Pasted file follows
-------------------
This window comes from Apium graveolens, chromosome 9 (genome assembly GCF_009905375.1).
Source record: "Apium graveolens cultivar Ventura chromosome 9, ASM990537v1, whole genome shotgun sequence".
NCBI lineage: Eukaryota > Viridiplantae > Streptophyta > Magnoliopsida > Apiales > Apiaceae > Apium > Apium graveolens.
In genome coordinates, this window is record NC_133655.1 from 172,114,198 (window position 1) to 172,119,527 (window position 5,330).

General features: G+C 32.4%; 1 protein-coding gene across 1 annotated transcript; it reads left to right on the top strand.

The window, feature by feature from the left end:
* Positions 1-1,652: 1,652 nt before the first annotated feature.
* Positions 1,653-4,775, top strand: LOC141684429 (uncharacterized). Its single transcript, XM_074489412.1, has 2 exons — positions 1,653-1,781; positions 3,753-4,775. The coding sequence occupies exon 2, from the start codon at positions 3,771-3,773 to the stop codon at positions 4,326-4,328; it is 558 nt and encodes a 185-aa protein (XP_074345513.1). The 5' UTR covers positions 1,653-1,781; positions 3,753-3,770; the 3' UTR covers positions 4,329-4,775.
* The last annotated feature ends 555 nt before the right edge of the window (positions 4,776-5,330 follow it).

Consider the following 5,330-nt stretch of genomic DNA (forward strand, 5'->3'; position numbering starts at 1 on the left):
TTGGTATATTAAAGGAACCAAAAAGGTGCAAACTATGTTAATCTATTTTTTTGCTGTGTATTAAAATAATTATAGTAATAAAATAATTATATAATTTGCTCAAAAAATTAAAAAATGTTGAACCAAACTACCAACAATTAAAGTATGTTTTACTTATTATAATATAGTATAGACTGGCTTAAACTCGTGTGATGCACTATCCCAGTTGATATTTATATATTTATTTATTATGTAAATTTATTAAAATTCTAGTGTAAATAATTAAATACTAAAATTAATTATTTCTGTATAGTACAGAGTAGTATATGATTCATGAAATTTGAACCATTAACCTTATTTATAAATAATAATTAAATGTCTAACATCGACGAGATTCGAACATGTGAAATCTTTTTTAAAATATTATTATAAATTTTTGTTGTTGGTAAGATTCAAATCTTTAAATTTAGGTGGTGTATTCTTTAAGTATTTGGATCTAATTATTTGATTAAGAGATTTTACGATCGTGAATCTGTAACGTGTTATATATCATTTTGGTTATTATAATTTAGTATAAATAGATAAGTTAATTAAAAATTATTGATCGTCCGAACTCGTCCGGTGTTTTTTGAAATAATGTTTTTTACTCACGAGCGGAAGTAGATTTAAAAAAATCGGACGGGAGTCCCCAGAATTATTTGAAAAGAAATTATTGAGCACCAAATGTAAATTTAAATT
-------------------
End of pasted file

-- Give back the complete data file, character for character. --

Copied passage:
This window comes from Apium graveolens, chromosome 9 (genome assembly GCF_009905375.1).
Source record: "Apium graveolens cultivar Ventura chromosome 9, ASM990537v1, whole genome shotgun sequence".
NCBI lineage: Eukaryota > Viridiplantae > Streptophyta > Magnoliopsida > Apiales > Apiaceae > Apium > Apium graveolens.
In genome coordinates, this window is record NC_133655.1 from 172,114,198 (window position 1) to 172,119,527 (window position 5,330).

General features: G+C 32.4%; 1 protein-coding gene across 1 annotated transcript; it reads left to right on the top strand.

The window, feature by feature from the left end:
* Positions 1-1,652: 1,652 nt before the first annotated feature.
* Positions 1,653-4,775, top strand: LOC141684429 (uncharacterized). Its single transcript, XM_074489412.1, has 2 exons — positions 1,653-1,781; positions 3,753-4,775. The coding sequence occupies exon 2, from the start codon at positions 3,771-3,773 to the stop codon at positions 4,326-4,328; it is 558 nt and encodes a 185-aa protein (XP_074345513.1). The 5' UTR covers positions 1,653-1,781; positions 3,753-3,770; the 3' UTR covers positions 4,329-4,775.
* The last annotated feature ends 555 nt before the right edge of the window (positions 4,776-5,330 follow it).

Consider the following 5,330-nt stretch of genomic DNA (forward strand, 5'->3'; position numbering starts at 1 on the left):
TTGGTATATTAAAGGAACCAAAAAGGTGCAAACTATGTTAATCTATTTTTTTGCTGTGTATTAAAATAATTATAGTAATAAAATAATTATATAATTTGCTCAAAAAATTAAAAAATGTTGAACCAAACTACCAACAATTAAAGTATGTTTTACTTATTATAATATAGTATAGACTGGCTTAAACTCGTGTGATGCACTATCCCAGTTGATATTTATATATTTATTTATTATGTAAATTTATTAAAATTCTAGTGTAAATAATTAAATACTAAAATTAATTATTTCTGTATAGTACAGAGTAGTATATGATTCATGAAATTTGAACCATTAACCTTATTTATAAATAATAATTAAATGTCTAACATCGACGAGATTCGAACATGTGAAATCTTTTTTAAAATATTATTATAAATTTTTGTTGTTGGTAAGATTCAAATCTTTAAATTTAGGTGGTGTATTCTTTAAGTATTTGGATCTAATTATTTGATTAAGAGATTTTACGATCGTGAATCTGTAACGTGTTATATATCATTTTGGTTATTATAATTTAGTATAAATAGATAAGTTAATTAAAAATTATTGATCGTCCGAACTCGTCCGGTGTTTTTTGAAATAATGTTTTTTACTCACGAGCGGAAGTAGATTTAAAAAAATCGGACGGGAGTCCCCAGAATTATTTGAAAAGAAATTATTGAGCACCAAATGTAAATTTAAATT